Coordinators for the event were Paula Miller from Ozark Action; Jenny Flatt from the University of Missouri Extension; Becky Bassett from the University of Missouri Extension in Oregon County; and Toby Atkinson, from Ozark Action in Howell County.
Twelve students (juniors) were picked from each of the four schools in Oregon County, Alton, Couch, Koshkonong and Thayer.
Alton students that participated in the summit are: Ethan Williams, Lizzie Rogers, John Ray, Chase Hollis, Thomas Prill, Jessica Chewning, Cody Lager, Cindy Davis, Courtney Hollis, Aubrey Hardy, Kayla Davis and Nate Combs. The Alton School sponsors were Greg Britten and Robert Kreutzer.
Couch students that participated in the Summit are: Anthony Deckard, Emily Proffitt, Candy Vizza, Zac King, Aminta Garrison, Brittany Melton, Chris Taylor, Logan McGhee, Emily Bridges, Megan Taylor, Emily Howard, Tim Voss, Michelle Johnson and Courtney White. The Couch School sponsor was Tiffany Flynn.
Koshkonong students that participated in the summit are: Brittney Alsup Jessica Brashear, Kylah Freyermuth, Ashley Jones, Tabitha Lundy, Josey Scott, Megan Talbert, Sabrina Prince, Jeffery Tignor and Ethan Ulmanis. The Koshkonong sponsors were Ruby Collins and Cynde Wyatt.
Thayer students that participated in the summit are: Miranda Webber, Madalyn King, Lauren Taylor, Shelby Sutherland, Tommy Martin, Jesse Wanlinger, Sarah Jewell, Greg Fuller, Garrett Brewer, Gabbi Madden, Tony Ary, Leslie Caldwell and Thomas Weeks. Thayer School sponsors where Becky Brewer and April Mills.
They were divided into four different colored teams mixing students from each of the four school districts.
The students participated in many team activities during the one day summit.
One such activity was a School Energy Audit. Each student selected, worked with a teacher from their school and did an Energy School Audit.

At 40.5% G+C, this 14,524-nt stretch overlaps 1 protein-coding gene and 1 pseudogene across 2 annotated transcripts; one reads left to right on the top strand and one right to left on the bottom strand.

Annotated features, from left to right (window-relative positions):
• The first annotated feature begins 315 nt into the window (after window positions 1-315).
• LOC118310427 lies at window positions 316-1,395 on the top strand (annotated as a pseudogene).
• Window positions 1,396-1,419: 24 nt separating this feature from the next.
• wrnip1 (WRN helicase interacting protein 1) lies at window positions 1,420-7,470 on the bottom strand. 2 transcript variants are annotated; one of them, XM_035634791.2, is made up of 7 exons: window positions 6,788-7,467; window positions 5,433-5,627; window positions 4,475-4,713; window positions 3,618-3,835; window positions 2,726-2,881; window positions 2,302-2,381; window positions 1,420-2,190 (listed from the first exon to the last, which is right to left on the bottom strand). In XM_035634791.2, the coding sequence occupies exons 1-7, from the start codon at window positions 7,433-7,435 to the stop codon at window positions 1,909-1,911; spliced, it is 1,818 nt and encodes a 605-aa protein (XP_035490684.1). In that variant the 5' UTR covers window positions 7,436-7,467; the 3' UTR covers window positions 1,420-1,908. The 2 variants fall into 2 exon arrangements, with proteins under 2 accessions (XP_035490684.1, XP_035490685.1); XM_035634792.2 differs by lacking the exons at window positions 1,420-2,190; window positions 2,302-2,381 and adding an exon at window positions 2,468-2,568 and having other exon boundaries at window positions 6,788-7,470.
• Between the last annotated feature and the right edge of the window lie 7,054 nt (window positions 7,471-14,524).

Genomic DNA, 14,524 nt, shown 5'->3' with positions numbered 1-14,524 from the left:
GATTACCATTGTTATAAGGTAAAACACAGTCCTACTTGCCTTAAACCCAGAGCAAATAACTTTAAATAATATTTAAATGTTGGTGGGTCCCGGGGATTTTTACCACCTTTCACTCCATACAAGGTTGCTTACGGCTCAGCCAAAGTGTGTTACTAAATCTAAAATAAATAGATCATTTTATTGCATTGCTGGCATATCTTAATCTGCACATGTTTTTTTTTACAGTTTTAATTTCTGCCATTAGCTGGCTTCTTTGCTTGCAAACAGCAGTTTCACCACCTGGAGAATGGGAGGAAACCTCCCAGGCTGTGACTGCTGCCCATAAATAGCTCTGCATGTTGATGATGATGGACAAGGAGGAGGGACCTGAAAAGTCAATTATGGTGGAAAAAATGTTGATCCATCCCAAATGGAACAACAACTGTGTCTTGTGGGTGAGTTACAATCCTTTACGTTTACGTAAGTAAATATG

"The teachers guided them through the energy audit process. The energy audit will last from fall to spring," Bassett said.
The students collected data through accounting and an audit of their school. The data was analyzed. The students then made recommendations regarding their findings, such as turning off lights and computers.
Another team activity the students enjoyed was called the Scrabble Soup. "This is where we dumped cans of ABC soup on a table. We blindfolded a student in a team and they were supposed to make as many words as they could with the soup letters. The other students on the team were not blind folded and had to lead and guide them. This helped improve cooperating as a team," Bassett said.
The four teams also competed in a debate. The debate was over should Oregon County switch over to a four day work/school week because of energy costs? This would mean longer school day hours but off one day a week.
Pro for the debate was the Thayer/Koshkonong team and the cons were the Alton/Couch team.
Both teams presented good arguments.
The pros said:
* There would be savings on energy.
* They would have three school days off in a row.
* If they chose they could be open longer hours to serve the public.
The cons said:
* Child care will be needed longer for younger children while not in school and parents are working.
* Longer school year/days.
* Safety concerns due to traveling in early morning or late evening.
The Thayer/Koshkonong team won the debate.
"I think the summit is a great idea. A special thanks goes to Paula Miller who has helped coordinate the summit for the past 10 years. It is a wonderful opportunity for students to meet other students and work as a team," Bassett said.